Photo by Kleigh Balugo
If I had a dollar for every time I ruined a perfectly good day with my own thoughts, I could probably buy so many effective distractions from my tendency to overthink. Often, it isn’t quite enough for everything to go right; as a chronic overthinker, I have to feel like everything will continue to go right, indefinitely. It’s a terrible habit of mine to scrutinize my life when things are looking up, going over a mental checklist to make sure nothing absolutely backfires on me: have I agonized over how much work I have to do this week (even though it probably won’t even be that much when I actually get to doing it)? Where is that cute shirt… Did I lose it in the laundry at school? Have I already hypothesized the trajectory of every relationship of mine that I value today? And a personal favorite: time to analyze the last conversation I had- and every reason why I might have made myself sound like a complete fool during it!
Thoughts like these, perfectly tailored to our own past experiences and anxious or people-pleasing or obsessive or otherwise unproductive tendencies are often inconveniently timed, hitting us in the midst of a night out with friends or when we’re trying our best to stay engrossed in the finale of a book. We’re all prone to turning over events of the past, playing them over and over like a gag reel, paranoically-imagined laugh track and all. Meanwhile, some of us try to predict the future, whether it be a nagging obligation one week from now or more existential worries about our lives five or ten years from now. Regardless, both are equally as panic-inducing and, in my experience, a surefire way to dampen what could’ve been a good day.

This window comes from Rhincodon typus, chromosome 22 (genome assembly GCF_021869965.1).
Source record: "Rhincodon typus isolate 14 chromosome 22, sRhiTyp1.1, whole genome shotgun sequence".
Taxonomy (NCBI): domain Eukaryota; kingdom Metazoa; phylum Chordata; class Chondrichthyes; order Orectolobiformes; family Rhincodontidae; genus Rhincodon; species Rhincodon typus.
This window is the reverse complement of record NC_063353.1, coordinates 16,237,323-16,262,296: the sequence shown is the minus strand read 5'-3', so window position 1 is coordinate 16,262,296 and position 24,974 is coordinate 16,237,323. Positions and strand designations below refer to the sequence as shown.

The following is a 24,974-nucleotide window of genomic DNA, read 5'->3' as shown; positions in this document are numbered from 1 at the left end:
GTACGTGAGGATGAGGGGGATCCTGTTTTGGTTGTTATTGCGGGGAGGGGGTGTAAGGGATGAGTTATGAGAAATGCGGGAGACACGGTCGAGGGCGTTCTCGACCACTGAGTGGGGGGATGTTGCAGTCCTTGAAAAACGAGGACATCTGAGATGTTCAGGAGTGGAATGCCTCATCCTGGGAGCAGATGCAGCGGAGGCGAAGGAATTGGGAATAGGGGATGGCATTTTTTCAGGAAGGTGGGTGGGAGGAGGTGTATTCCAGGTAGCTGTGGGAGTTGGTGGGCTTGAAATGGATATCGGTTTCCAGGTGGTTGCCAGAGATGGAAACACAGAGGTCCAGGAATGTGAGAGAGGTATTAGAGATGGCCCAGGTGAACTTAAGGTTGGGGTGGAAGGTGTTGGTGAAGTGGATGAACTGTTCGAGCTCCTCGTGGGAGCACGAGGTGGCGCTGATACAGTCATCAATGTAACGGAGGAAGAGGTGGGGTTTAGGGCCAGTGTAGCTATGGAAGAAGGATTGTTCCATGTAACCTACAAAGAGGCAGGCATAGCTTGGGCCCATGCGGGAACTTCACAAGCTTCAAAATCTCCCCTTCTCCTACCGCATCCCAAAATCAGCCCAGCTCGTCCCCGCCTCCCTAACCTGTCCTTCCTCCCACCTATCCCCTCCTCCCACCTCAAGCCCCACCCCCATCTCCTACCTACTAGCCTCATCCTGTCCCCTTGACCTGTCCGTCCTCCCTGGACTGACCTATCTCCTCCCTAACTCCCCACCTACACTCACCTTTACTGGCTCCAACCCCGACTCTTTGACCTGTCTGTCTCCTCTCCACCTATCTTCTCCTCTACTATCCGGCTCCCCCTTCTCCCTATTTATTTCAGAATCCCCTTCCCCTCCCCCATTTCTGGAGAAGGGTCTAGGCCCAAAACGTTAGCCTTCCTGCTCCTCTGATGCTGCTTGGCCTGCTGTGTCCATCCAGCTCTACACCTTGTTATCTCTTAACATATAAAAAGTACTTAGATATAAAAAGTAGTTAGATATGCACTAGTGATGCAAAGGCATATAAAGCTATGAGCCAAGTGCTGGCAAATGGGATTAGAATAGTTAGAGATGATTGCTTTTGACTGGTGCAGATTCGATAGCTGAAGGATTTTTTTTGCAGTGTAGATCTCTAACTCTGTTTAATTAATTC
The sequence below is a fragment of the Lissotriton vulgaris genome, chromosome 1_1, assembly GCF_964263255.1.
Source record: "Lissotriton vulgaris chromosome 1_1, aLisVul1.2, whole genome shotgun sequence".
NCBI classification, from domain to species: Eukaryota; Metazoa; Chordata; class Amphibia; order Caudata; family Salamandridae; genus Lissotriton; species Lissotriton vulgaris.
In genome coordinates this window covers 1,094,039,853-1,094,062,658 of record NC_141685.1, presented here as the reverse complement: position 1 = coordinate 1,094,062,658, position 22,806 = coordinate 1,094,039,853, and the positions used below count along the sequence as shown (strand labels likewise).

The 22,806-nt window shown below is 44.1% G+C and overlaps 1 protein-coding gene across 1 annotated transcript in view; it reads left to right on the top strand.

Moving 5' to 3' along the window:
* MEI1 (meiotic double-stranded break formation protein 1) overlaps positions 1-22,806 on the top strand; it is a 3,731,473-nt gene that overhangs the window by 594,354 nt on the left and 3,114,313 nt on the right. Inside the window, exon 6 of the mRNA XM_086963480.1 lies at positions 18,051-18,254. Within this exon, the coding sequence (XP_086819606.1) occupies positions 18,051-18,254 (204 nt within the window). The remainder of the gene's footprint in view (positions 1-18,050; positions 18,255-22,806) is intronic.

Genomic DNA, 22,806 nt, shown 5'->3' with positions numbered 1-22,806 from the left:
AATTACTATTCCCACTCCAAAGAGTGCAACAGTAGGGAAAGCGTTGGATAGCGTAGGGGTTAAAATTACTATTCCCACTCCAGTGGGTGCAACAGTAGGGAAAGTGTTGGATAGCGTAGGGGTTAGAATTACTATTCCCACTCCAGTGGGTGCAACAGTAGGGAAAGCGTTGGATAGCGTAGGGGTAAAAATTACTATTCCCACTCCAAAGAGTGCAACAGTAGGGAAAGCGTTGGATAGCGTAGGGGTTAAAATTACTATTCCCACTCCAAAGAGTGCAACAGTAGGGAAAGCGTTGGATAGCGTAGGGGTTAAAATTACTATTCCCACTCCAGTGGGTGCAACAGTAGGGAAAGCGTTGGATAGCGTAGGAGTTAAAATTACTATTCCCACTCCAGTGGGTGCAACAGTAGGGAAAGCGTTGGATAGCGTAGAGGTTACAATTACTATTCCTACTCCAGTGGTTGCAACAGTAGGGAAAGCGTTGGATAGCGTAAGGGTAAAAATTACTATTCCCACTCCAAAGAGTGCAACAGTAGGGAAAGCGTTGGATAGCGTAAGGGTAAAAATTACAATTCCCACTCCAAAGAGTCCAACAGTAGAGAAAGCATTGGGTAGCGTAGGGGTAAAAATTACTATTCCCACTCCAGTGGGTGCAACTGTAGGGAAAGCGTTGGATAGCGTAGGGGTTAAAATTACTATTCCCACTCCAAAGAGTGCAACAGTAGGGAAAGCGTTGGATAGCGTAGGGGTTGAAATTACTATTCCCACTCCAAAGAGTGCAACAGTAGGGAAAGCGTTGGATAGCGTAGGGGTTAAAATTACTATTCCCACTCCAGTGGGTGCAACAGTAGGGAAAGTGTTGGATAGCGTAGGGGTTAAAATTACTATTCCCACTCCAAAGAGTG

Admittedly, I don’t have many effective methods to combat being detrimentally analytical. Just a little over a week into summer break, I’m painfully aware of the amount of time I have to overthink- to rewind the events of the past few weeks, picking apart the minute conversations and interactions (why did I say that? It was a lot funnier in my head…) Sometimes, when boredom gets the best of me, I (for some sick and twisted reason) picture the next school year, which in itself is a mental Pandora’s box all on its own; I entertain visceral scenes of all the things that could go wrong while merely glossing over all the things that will certainly go right. While I’m thankful for time away from the stress of the school year, I sometimes find myself thinking that I might be better off restlessly shuttling between tasks and places and things to do- less time to myself might mean less time to fabricate intricate problems out of thin air.
Being aware that your thoughts carry such an impact on your mood and your days isn’t enough to change the way you think, though; all you gain from this might be some slight guilt that you and your thoughts are the only things stopping you from complete satisfaction. Still, I like to think that awareness is a step in the right direction. If you’re anything like me, lying in bed worrying about how your passion is going to pay the bills or agonizing over the way you waved a bit too eagerly to that acquaintance at the store, this is for you. I’m not telling you to completely lose your little system of logic and analysis, because that’s the last thing I’d want to do, no matter how much of a headache it is. Every now and then, though, try to stop thinking about the past and the future for the sake of a good day- completely in the present.